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Knowledge Repository

Effect of bar-code-assisted medication administration on medication error rates in an adult medical intensive care unit

Author(s): DeYoung, J. L., Vanderkooi, M. E., Barletta, J. F.

Adapting to Family-Centered Hospital Design: Changes in Providers’ Attitudes over a Two-Year Period

Author(s): France, D., Throop, P., Joers, B., Allen, L., Parekh, A., Rickard, D., Deshpande, J.
Although hospitals are being designed based on evidence-based design principles, it’s unclear how working in such an environment influences providers’ attitudes and professional performance.  
Key Point Summary

Hospital design and face-to-face interaction among clinicians: a theoretical model

Author(s): Rashid, M.
Current research focusing on collaboration between medical professionals has shown the importance of face-to-face interactions on patient and staff outcomes. However, most strategies for increasing these interactions among clinicians have focused on operational changes that are intended to facilitate a cultural change within the organization. This research looks to examine how the physical design of a healthcare facility can create opportunities for face-to-face interactions between clinicians through spatial programs and structure.
Key Point Summary

Why do patients in acute care hospitals fall? Can falls be prevented?

Author(s): Dykes, P. C., Carroll, D. L., Hurley, A. C., Benoit, A., Middleton, B.
Despite a large quantitative evidence base for guiding fall risk assessment and not needing highly technical, scarce, or expensive equipment to prevent falls, falls are serious problems in hospitals.
Key Point Summary

The Effect of Environmental Design on Reducing Nursing Errors and Increasing Efficiency in Acute Care Settings: A Review and Analysis of the Literature

Author(s): Chaudhury, H., Mahmood, A., Valente, M.
In acute care settings, the physical environment plays an important role in staff efficiency and patient safety. Some research suggests that poor environments can result in staff stress, anxiety, and distractions due to noise; artificial lighting; improper or inadequate ventilation; and disorienting layouts of nursing units. There is less research on how environmental factors affect nursing staff health, effectiveness, errors, and job satisfaction. 
Key Point Summary

Using a Task Analysis to Describe Nursing Work in Acute Care Patient Environments

Author(s): Battisto, D., Pak, R., Vander Wood, M. A., Pilcher, J. J.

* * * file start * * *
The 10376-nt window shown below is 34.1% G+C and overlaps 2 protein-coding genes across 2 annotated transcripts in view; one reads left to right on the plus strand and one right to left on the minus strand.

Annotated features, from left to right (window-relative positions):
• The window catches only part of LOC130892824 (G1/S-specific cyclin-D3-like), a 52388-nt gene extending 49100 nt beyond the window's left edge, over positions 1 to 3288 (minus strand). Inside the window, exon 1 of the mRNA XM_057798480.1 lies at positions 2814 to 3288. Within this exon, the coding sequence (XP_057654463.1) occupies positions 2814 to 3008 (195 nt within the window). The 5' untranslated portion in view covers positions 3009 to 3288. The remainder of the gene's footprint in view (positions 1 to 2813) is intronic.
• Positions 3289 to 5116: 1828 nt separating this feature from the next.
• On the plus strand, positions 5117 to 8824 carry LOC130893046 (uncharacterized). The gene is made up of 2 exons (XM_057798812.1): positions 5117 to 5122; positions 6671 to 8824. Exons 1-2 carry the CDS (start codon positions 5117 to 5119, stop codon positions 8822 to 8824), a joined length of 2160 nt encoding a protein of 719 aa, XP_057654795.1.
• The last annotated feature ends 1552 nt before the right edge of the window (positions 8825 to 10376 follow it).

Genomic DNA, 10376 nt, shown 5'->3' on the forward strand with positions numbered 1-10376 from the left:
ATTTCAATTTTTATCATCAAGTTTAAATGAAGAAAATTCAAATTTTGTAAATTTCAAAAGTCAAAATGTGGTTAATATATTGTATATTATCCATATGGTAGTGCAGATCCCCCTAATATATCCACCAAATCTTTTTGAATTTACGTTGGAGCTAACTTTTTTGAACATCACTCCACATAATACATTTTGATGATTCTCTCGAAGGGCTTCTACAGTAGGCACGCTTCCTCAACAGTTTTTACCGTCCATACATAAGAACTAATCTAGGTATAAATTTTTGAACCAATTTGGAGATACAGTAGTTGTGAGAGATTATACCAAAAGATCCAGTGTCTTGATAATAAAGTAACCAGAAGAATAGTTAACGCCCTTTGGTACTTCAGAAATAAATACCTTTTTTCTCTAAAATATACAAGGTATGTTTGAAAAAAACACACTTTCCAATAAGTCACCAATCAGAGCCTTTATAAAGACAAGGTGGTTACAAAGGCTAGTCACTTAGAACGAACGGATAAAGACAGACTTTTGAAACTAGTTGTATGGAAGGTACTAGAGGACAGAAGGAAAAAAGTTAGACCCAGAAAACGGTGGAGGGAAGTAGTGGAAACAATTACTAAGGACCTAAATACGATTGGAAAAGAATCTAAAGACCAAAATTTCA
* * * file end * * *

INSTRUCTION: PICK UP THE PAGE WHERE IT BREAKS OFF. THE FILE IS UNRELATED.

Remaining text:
A growing body of research demonstrates linkages between workplace design and processes in healthcare facilities with staff and patient safety, operational efficiency, staff satisfaction, and medical errors. There has been less emphasis on the role of the built environment in helping or hindering care delivery. Research is needed on the contextualized activities performed by nurses and how nurses spend their time to measure the effects of interventions aimed at redesigning care to improve safety or efficiency or to understand the implications of policy changes for nursing practice.
Key Point Summary

The impact of health facilities on healthcare workers’ well-being and performance

Author(s): Rechel, B., Buchan, J., McKee, M.
There is extensive research on the effect of healthcare environments on patients. But much less is known about health facilities’ impact the staff, even while there is growing recognition of the need for healthy working environments. Poor healthcare working environments can relate to the nature of the work—long and antisocial hours, little administrative support, physical labor, and, sometimes, violence. 
Key Point Summary

Interruptions and Geographic Challenges to Nurses' Cognitive Workload

Author(s): Redding, D., Robinson, S.
Inpatient care is fast-paced and requires nurses to constantly shift their attention to make clinical decisions and care for patients in a constantly environment. Nurses integrate complex thinking with psychomotor and affective skills to deliver interventions. This thinking is continually disrupted by interruptions and distractions, which compete for their attention and can lead to errors or omissions and potentially pose a risk to patient safety.
Key Point Summary

Direct cellular vs. indirect pager communication during orthopaedic surgical procedures: A prospective study

Author(s): Ortega, G. R., Taksali, S., Smart, R., Baumgaertner, M. R.
Staff-to-staff communication is critical to quality and efficient healthcare. Physicians, nurses, and other healthcare workers all use various methods of communication in their daily work. Difficulties in staff communication often lead to interruptions and delays in patient care, variation in response time, medical errors, violation of privacy, and dissatisfaction in patient and staff.
Key Point Summary

A Pod Design for Nursing Assignments

Author(s): Donahue, L.
The Transforming Care at the Bedside (TCAB) Initiative affects four focus areas: patient-centered care, teamwork and vitality, value-added processes, and safe and reliable care. University of Pittsburgh Medical Center (UPMC) Shadyside began participating in TCAB 2003.
Key Point Summary